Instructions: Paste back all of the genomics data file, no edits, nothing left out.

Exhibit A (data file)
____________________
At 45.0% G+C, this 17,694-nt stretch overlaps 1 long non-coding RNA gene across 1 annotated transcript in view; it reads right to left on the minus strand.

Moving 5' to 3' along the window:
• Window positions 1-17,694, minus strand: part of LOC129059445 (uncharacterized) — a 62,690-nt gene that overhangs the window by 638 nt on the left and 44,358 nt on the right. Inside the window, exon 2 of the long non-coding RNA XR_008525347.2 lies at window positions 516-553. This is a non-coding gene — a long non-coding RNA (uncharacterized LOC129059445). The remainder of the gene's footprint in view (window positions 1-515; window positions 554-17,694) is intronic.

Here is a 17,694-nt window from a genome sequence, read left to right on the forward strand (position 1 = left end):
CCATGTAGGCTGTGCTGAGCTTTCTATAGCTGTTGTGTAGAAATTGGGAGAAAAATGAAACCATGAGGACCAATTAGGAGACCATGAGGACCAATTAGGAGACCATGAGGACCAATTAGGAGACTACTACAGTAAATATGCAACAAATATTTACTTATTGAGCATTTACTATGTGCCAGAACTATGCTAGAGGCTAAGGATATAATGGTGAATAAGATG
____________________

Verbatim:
At 45.0% G+C, this 17,694-nt stretch overlaps 1 long non-coding RNA gene across 1 annotated transcript in view; it reads right to left on the minus strand.

Moving 5' to 3' along the window:
• Window positions 1-17,694, minus strand: part of LOC129059445 (uncharacterized) — a 62,690-nt gene that overhangs the window by 638 nt on the left and 44,358 nt on the right. Inside the window, exon 2 of the long non-coding RNA XR_008525347.2 lies at window positions 516-553. This is a non-coding gene — a long non-coding RNA (uncharacterized LOC129059445). The remainder of the gene's footprint in view (window positions 1-515; window positions 554-17,694) is intronic.

Here is a 17,694-nt window from a genome sequence, read left to right on the forward strand (position 1 = left end):
CCATGTAGGCTGTGCTGAGCTTTCTATAGCTGTTGTGTAGAAATTGGGAGAAAAATGAAACCATGAGGACCAATTAGGAGACCATGAGGACCAATTAGGAGACCATGAGGACCAATTAGGAGACTACTACAGTAAATATGCAACAAATATTTACTTATTGAGCATTTACTATGTGCCAGAACTATGCTAGAGGCTAAGGATATAATGGTGAATAAGATG